“And yet we treat people with substance abuse disorders like things are black and white; like they are binary,” he said. “We don’t do that for other health conditions like mental health, obesity, and diabetes. It’s not black-and-white. Life is gray. We are all doing the best we can. The challenge with how a lot of treatment is set up is its abstinence orientation. If you use, you have failed and you can get kicked out of treatment. That is effectively shaming. It is not allowing people to engage.”

Problem: Misconceptions of treatment

“Most people, the vast majority of people, think that drug treatment is inpatient or detox,” Dr. Banta-Green said. “That’s what we’ve heard for alcohol. That’s what’s sold on TV and newspapers. That is not the effective treatment for opiate use disorder. Those can be a part of the treatment that also involves medication and other supports. But alone, those are not treatments for opiate use disorder.”

Problem: People don’t understand opiate use disorder

“Everyone in our state needs to understand some really basic stuff,” Banta-Green said. “Opiate use disorder is a treatable medical condition. That medical condition involves physical dependence on opioids. But it also involves psychological problems. Craving – the most important thing in your life is opiates. It means that socially your life is really difficult. You can’t hold down a job. Your relationships fall apart.”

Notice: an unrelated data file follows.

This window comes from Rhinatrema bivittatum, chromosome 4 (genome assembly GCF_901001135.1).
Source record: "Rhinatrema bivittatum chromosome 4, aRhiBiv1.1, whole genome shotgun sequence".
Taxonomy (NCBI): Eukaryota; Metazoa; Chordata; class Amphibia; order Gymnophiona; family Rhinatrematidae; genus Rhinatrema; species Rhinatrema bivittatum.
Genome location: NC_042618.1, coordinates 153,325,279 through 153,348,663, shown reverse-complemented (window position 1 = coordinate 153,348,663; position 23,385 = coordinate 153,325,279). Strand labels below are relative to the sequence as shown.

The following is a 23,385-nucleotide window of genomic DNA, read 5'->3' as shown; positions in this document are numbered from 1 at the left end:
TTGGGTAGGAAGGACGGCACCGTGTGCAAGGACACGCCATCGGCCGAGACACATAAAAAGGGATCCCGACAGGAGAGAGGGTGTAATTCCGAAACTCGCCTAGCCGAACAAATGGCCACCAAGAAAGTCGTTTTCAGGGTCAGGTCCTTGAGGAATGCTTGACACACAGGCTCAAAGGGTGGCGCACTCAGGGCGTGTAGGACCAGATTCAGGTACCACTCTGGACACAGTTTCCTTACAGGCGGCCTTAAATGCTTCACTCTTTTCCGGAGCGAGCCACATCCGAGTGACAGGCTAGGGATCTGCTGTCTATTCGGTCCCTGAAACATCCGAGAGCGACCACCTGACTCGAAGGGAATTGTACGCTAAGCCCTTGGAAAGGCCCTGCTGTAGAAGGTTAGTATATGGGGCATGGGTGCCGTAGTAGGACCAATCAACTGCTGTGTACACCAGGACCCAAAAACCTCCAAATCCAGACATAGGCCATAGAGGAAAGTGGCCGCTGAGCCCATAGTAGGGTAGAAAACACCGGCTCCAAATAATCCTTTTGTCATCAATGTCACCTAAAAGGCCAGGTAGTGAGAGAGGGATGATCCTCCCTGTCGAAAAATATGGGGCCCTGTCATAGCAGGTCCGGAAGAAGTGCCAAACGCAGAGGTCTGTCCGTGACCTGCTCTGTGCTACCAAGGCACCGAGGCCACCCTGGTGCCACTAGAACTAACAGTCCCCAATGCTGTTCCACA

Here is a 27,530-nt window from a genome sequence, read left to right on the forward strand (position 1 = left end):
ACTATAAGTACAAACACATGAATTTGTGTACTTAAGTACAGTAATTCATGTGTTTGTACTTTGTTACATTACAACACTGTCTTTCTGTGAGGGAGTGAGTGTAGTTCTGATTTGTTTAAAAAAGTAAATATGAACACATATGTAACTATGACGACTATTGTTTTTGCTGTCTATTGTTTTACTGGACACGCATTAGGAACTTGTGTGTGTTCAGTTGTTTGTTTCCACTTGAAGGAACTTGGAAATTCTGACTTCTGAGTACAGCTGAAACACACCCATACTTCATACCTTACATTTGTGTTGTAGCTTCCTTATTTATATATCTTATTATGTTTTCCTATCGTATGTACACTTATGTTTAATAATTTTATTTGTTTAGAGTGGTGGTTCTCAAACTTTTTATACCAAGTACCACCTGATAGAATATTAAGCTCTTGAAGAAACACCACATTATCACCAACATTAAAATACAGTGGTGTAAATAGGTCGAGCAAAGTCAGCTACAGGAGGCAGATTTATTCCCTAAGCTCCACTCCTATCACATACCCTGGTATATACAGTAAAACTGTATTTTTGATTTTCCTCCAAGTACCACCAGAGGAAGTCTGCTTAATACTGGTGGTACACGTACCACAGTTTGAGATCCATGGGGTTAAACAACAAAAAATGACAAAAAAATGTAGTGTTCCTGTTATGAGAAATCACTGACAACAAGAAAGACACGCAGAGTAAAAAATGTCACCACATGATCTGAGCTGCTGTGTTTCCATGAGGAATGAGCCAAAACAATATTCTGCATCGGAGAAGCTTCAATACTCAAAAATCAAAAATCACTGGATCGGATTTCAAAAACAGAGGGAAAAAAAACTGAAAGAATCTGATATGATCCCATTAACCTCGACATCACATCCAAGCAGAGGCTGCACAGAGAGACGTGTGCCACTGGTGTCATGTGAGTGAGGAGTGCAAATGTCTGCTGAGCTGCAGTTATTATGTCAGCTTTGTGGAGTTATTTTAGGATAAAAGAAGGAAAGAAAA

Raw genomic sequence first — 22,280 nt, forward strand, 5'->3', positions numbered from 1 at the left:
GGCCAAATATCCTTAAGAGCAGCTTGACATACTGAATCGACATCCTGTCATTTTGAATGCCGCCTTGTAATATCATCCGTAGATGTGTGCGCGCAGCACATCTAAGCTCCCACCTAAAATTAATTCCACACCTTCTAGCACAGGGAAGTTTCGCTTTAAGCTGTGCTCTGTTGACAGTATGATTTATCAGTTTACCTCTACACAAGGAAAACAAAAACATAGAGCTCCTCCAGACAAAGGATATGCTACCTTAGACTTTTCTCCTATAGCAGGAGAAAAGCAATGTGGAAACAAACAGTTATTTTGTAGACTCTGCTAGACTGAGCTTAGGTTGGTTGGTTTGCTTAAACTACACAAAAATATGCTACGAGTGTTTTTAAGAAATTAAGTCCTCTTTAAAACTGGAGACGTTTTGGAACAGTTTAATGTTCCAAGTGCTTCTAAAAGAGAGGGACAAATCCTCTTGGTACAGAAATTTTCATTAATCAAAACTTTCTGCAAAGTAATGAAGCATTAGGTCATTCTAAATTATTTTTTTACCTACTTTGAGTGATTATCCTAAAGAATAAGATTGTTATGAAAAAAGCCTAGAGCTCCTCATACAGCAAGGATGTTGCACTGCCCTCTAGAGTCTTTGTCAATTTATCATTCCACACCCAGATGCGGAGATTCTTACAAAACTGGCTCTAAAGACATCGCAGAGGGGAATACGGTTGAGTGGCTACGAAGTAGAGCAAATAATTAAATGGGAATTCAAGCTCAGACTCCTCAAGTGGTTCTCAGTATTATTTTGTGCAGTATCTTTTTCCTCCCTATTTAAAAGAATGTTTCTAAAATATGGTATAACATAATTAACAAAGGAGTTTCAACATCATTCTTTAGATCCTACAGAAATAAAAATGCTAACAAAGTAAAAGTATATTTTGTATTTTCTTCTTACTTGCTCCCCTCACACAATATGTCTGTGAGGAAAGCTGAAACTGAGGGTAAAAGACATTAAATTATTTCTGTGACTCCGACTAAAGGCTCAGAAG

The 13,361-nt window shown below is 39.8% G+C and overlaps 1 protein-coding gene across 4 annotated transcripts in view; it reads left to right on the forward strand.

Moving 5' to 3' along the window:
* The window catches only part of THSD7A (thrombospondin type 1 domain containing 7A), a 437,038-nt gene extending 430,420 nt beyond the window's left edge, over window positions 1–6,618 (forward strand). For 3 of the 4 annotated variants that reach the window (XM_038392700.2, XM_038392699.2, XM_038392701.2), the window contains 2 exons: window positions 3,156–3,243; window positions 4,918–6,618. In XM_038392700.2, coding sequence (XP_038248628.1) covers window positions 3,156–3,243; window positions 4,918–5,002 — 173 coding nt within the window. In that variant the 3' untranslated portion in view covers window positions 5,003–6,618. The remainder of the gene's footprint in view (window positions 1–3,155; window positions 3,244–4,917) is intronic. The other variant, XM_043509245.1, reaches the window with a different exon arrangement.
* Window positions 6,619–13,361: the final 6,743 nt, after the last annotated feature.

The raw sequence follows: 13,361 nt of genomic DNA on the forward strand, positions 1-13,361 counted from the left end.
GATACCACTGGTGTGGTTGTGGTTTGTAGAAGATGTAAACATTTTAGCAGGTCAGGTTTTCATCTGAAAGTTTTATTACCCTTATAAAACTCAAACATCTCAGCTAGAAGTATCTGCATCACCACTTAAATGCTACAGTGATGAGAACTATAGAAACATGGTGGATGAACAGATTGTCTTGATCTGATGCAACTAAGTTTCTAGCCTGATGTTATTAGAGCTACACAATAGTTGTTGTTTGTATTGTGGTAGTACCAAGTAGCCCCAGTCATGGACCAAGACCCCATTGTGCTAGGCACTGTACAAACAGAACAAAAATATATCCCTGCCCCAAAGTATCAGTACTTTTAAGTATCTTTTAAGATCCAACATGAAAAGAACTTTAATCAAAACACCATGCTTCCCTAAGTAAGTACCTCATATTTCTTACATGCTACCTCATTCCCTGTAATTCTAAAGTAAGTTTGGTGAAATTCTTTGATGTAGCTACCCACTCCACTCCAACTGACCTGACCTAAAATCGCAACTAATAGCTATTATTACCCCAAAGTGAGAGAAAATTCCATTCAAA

“If a person is on treatment medication, they are still physically dependent, but they take a medication once a day by mouth as opposed to six times a day by injecting. They are off the opiate roller coaster … on level ground. You can deal with the social components of your life. You can address cravings. In that instance, you are still dependent on opiates, but you are in recovery. And you are reducing your overdose risk by over 50 percent.”

Problem: People don’t know about the Recovery HelplLine

This is a helpline with staff and resources to explain addiction issues, determine a person’s needs and interests, and direct them to treatment as soon as possible. The number is 1-866-789-1511.

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Can this drug use survey guide Washington policy?